Wrinkled, dark-stained, a white stained rag twitched and humped up like a caterpillar.

“Emma!” I yelled. “Emma!”

The phone was turned around. I saw my daughter’s face.

Svetlana

I had my own construction company in Kyiv. Built sheds, storage units. Houses too. Better houses than these. And then Putin’s invasion, economy down the drain. No jobs. The company went belly-up. My husband got sick. No health insurance. At least in the Soviet times they’d bury you for free.

I was polishing the toilet seat when my phone went off. A stupid “gender-neutral” toilet. Those rich Americans – they pat themselves on the shoulder for being “progressive” and “inclusive” because they put up a plaque with “All genders, all races welcome” crap. And then they pay you starvation wages. But starvation wages in California buy Vassily his chemo in Kyiv.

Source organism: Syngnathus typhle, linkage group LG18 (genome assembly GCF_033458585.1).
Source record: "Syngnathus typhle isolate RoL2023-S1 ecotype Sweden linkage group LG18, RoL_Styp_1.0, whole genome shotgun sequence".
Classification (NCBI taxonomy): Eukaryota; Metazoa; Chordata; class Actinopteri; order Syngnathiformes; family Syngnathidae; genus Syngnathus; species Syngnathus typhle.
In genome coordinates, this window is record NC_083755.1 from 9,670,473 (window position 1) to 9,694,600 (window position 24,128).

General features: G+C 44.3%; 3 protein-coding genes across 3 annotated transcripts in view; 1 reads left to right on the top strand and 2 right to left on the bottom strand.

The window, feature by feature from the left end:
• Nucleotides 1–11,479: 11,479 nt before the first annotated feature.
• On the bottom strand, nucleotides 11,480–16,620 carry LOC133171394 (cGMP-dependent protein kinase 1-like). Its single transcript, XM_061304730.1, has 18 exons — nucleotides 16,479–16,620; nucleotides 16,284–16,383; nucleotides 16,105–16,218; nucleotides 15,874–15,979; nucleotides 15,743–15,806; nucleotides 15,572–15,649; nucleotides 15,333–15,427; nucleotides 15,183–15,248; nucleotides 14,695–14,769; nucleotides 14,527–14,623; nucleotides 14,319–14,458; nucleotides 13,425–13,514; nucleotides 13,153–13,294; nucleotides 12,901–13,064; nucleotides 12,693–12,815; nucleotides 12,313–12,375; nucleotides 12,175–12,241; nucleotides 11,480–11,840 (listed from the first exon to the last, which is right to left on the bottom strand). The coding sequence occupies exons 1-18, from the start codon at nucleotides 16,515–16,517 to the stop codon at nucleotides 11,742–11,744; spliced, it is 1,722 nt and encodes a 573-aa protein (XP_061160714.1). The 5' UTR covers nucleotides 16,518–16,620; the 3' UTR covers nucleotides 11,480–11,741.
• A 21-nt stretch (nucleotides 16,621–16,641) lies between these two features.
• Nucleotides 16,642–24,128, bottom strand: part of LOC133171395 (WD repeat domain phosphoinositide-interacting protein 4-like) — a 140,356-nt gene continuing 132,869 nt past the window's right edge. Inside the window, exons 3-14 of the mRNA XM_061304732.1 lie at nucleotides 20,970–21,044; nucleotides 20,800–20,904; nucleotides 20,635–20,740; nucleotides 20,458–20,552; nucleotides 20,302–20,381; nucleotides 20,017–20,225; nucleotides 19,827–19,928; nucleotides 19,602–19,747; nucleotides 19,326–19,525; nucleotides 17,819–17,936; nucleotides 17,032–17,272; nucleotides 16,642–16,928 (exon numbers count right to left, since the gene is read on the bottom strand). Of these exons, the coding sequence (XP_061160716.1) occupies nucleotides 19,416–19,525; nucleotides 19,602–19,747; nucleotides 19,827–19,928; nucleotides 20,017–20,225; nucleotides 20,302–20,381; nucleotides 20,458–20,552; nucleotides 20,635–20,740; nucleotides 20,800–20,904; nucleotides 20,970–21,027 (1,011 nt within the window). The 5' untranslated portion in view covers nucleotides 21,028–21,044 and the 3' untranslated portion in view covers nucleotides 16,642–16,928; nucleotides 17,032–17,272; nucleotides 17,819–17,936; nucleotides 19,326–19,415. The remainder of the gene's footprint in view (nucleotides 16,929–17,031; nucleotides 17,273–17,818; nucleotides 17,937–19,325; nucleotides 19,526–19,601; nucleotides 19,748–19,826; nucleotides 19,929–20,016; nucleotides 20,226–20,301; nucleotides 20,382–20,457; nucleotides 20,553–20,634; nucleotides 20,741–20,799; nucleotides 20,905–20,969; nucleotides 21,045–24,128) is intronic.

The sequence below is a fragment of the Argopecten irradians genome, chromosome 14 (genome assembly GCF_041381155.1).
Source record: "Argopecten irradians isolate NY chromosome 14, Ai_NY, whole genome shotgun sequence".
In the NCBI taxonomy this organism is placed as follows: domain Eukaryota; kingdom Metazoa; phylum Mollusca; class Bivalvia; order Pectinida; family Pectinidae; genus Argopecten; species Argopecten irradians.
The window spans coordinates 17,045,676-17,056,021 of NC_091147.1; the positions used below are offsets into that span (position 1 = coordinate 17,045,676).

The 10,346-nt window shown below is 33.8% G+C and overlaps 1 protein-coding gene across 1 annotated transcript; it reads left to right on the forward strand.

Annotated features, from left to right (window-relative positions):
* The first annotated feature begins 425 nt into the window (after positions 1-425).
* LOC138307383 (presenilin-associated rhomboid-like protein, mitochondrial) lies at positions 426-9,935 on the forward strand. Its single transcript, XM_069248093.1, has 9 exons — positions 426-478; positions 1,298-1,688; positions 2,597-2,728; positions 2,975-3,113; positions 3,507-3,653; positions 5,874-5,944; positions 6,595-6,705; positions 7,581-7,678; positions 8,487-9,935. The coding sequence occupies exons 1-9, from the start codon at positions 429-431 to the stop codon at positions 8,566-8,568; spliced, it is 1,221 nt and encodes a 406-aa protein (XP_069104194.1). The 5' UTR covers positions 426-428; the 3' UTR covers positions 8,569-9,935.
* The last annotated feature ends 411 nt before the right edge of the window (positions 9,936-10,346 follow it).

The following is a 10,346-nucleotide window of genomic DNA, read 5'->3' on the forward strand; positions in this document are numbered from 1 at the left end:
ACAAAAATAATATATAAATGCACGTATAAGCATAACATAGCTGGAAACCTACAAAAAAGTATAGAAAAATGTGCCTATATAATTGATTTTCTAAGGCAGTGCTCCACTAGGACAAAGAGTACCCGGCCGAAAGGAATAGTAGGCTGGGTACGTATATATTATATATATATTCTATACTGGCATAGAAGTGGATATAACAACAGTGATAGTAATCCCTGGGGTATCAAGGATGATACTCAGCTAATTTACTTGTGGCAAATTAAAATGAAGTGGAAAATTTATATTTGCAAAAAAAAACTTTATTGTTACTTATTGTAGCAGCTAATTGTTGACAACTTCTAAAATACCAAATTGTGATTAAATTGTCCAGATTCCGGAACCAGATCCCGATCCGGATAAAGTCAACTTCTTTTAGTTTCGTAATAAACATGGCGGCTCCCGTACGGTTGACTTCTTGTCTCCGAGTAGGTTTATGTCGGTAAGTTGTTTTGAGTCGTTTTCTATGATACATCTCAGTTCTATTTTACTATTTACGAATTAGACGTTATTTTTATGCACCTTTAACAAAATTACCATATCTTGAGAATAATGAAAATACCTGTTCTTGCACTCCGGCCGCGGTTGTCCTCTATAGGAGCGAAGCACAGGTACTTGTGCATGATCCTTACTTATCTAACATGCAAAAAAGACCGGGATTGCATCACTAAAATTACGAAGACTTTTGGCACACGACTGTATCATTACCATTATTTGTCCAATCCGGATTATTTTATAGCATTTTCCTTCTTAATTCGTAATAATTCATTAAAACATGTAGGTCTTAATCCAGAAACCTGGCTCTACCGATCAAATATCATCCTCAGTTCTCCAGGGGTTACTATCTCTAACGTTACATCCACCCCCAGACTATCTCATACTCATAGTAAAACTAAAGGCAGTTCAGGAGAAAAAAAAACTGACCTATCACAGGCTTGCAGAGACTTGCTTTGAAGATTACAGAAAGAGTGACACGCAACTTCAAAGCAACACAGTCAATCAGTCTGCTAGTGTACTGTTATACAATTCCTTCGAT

I heard a car pull into the lot, the sound of its tires cutting through the annoying birdsong. Even birds sounded off here, as if singing in a foreign language, which I suppose they did. At first, I was scared but then I peeked out and saw Mr. Connor’s Lexus. It was strange that he would be here so early but why not? His office, his rules. I only hoped he would not realize that my beat-up Honda had been parked here overnight. I just could not face driving back to my shared rental in Tracy – a two-hour crawl each way.

I expected to hear the chink of the lock as he walked in, but all was silent. I went to the window and saw a man standing with his back to me like a black shadow against the yellow sky. If I were home, I would know he was getting his smoke before coming in, but this was not home, and Mr. Connor – Jesse, as he wanted me to call him, though I never would – did not smoke. Or maybe he was starting. I knew his company was going down. I am not stupid: I could see the signs. No skin off my nose, except I would have to start looking for another job.